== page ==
- Read the article carefully. What’s the difference between a manufacturing and service company?
- Well, what do you think? Should a company that designs a product, potentially buys the materials, and sells the product, but does not actually make the product be called a manufacturer?
U.S. Agencies Consider Redefining Manufacturing
Counting ‘Factoryless Goods Producers’ Would Boost Size of Industrial Sector
March 14, 2014 7:08 p.m. ET
Rich Cameron in the Carson Optical R&D room. Jason Andrew for The Wall Street Journal
HAUPPAUGE, N.Y.—Should a company be called a manufacturer if it doesn’t make what it sells? The answer isn’t as obvious as it seems. Just ask Rich Cameron.
“If someone asks me at a party, I say we make binoculars,” said the president of Carson Optical Inc., a small company tucked in an industrial park in this New York City suburb, adding, “It’s a little bit more vague than saying we manufacture them.”
Some refer to companies like these as “factoryless goods producers”—firms that handle every part of making their products except the actual fabrication. As industries have gone global, this model has proliferated from furniture making to electronics: Think of Apple Inc. and its iPhones. Now, there is a move afoot among U.S. government agencies to count these companies as manufacturers, which is a surprisingly fraught issue.
The upshot would be an overnight increase in the apparent size of the U.S. industrial sector without adding a single assembly line. It would also change its geography, as places like Silicon Valley would suddenly look much more like a manufacturing hot spot. Backers of the change say this would give a truer picture of the nation’s productive capability, because these firms still do most other functions of manufacturing, from designing goods to overseeing their production and distribution.
Lead engineer Michelle Hyers looking at fabric structures through a microscope. Jason Andrew for The Wall Street Journal
But critics like Miles Free, director of industry research and technology at the Precision Machined Products Association, a trade group for small U.S. producers, say the change in wording would gloss over the erosion of domestic manufacturing. “We think it would be bad for policy makers to say, ‘Look at these numbers, we have great manufacturing,’ ” he said, when the production in many cases is actually taking place on the other side of the world.
It was Mr. Free’s idea to put a picture of Joe Isuzu—the notoriously dishonest faux auto pitchman—on the group’s website to illustrate a story on the issue.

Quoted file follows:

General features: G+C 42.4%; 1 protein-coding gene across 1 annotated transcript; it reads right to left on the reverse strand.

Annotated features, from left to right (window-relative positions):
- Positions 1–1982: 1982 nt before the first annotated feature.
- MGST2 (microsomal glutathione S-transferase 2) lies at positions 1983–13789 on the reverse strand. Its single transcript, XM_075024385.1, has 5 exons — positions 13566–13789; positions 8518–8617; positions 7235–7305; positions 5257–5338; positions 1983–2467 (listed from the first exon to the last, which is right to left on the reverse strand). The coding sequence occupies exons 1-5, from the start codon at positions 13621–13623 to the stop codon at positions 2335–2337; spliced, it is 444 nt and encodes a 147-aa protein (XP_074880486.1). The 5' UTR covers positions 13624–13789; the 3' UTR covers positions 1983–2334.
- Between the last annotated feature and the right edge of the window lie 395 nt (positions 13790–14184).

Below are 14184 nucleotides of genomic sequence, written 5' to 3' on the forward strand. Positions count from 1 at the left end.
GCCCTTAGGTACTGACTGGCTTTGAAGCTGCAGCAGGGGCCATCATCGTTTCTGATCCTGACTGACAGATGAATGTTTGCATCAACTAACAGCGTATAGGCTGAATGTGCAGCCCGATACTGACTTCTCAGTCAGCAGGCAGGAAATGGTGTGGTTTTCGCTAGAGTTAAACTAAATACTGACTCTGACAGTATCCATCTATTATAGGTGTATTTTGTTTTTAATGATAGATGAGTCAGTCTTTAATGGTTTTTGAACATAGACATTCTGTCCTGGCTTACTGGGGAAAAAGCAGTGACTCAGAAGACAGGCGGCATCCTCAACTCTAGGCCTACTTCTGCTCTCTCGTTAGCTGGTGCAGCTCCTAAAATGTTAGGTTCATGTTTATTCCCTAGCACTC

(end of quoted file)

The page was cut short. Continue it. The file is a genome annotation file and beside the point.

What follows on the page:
Government agencies say the proposed change—which could affect everything from the monthly jobs report to producer inflation figures—is simply driven by a desire to properly account for the effects of globalization.
One visible change would be in the Census Bureau’s survey of business, done once every five years, which contacts business locations across the nation and asks them questions about their operations. Until now, most operations like Carson were counted as wholesalers in the survey.
In a research paper released last year, two professors at the Tuck School of Business at Dartmouth College estimated the redefinition would have added anywhere from 431,000 to nearly two million workers to the manufacturing sector in the 2007 Census survey.
One reason for that wide range is that it is difficult to know how many factoryless goods producers there are, because not all wholesalers answer the questions that would allow them to be identified as falling into this new category.
“I’m not sure if this is a good idea or not,” says Andrew Bernard, one of the authors, “but if we don’t understand what’s going on, we might implement bad policy.”
Government economists say the change, if it occurs, wouldn’t happen before the next Census survey in 2017, and that it isn’t a done deal. “We’re working hard to understand all the potential problems and how to do this,” said Maureen Doherty of the Labor Department’s Bureau of Labor Statistics, who heads a committee made up of representatives of five agencies working on the issue. Mindful that the change could make it hard to compare numbers over time, she said they intend, whenever possible, to break out the number of factoryless-goods producers as a separate category in manufacturing.
A stroll through Carson Optical shows why companies like these can be hard to label. Mr. Cameron, a former banker, started the firm 23 years ago after a stint working in Asia, where he saw the potential to import optical goods from Japan.
But the firm today has evolved far beyond just importing the things that others create. In a conference room near the front, the walls are lined with products Carson’s three-person engineering team has designed, including a hand-held microscope used by medical-marijuana growers to study their plants and an anti-reflective lens device that can be clamped onto binoculars and gun sights.
Carson holds 94 U.S. and overseas patents. The company closely monitors how its goods are made, in some cases buying materials needed to make them and sending them to the factories in Asia.
And the evolution continues. Mr. Cameron is shopping for his first computer-guided production machine and is preparing to move to a bigger nearby building to accommodate his growing design and development operation. He plans to use the new machine to make better prototypes but doesn’t rule out someday making some of his own goods.
Michelle Hyers, the company’s lead engineer, said she has the same problem as her boss when people ask her what she does. “I say we make consumer optical products,” she said, using her fingers to mark air quotes around “make.” “We’re not producing here in the back,” she adds, “but we control the whole process.”
Write to Timothy Aeppel at email@example.com